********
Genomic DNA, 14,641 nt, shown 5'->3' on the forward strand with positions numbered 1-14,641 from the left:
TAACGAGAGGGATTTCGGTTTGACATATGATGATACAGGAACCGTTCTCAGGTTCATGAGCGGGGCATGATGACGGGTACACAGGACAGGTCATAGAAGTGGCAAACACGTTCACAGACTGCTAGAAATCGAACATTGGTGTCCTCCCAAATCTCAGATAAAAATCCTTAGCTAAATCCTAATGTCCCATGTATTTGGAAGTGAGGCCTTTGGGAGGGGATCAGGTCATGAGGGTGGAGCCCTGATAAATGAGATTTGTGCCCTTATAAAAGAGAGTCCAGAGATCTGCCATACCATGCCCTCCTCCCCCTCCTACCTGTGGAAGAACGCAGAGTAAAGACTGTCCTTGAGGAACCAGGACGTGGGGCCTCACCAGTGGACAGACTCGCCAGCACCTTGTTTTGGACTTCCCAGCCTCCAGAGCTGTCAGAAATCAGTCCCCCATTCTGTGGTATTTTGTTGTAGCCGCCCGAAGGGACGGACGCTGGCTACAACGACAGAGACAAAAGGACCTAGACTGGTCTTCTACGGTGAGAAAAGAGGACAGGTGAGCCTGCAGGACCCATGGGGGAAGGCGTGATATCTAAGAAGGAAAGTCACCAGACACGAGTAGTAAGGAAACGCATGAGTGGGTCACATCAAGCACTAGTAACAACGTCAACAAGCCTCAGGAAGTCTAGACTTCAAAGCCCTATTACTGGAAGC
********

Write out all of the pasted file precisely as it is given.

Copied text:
Genomic DNA, 14,641 nt, shown 5'->3' on the forward strand with positions numbered 1-14,641 from the left:
TAACGAGAGGGATTTCGGTTTGACATATGATGATACAGGAACCGTTCTCAGGTTCATGAGCGGGGCATGATGACGGGTACACAGGACAGGTCATAGAAGTGGCAAACACGTTCACAGACTGCTAGAAATCGAACATTGGTGTCCTCCCAAATCTCAGATAAAAATCCTTAGCTAAATCCTAATGTCCCATGTATTTGGAAGTGAGGCCTTTGGGAGGGGATCAGGTCATGAGGGTGGAGCCCTGATAAATGAGATTTGTGCCCTTATAAAAGAGAGTCCAGAGATCTGCCATACCATGCCCTCCTCCCCCTCCTACCTGTGGAAGAACGCAGAGTAAAGACTGTCCTTGAGGAACCAGGACGTGGGGCCTCACCAGTGGACAGACTCGCCAGCACCTTGTTTTGGACTTCCCAGCCTCCAGAGCTGTCAGAAATCAGTCCCCCATTCTGTGGTATTTTGTTGTAGCCGCCCGAAGGGACGGACGCTGGCTACAACGACAGAGACAAAAGGACCTAGACTGGTCTTCTACGGTGAGAAAAGAGGACAGGTGAGCCTGCAGGACCCATGGGGGAAGGCGTGATATCTAAGAAGGAAAGTCACCAGACACGAGTAGTAAGGAAACGCATGAGTGGGTCACATCAAGCACTAGTAACAACGTCAACAAGCCTCAGGAAGTCTAGACTTCAAAGCCCTATTACTGGAAGC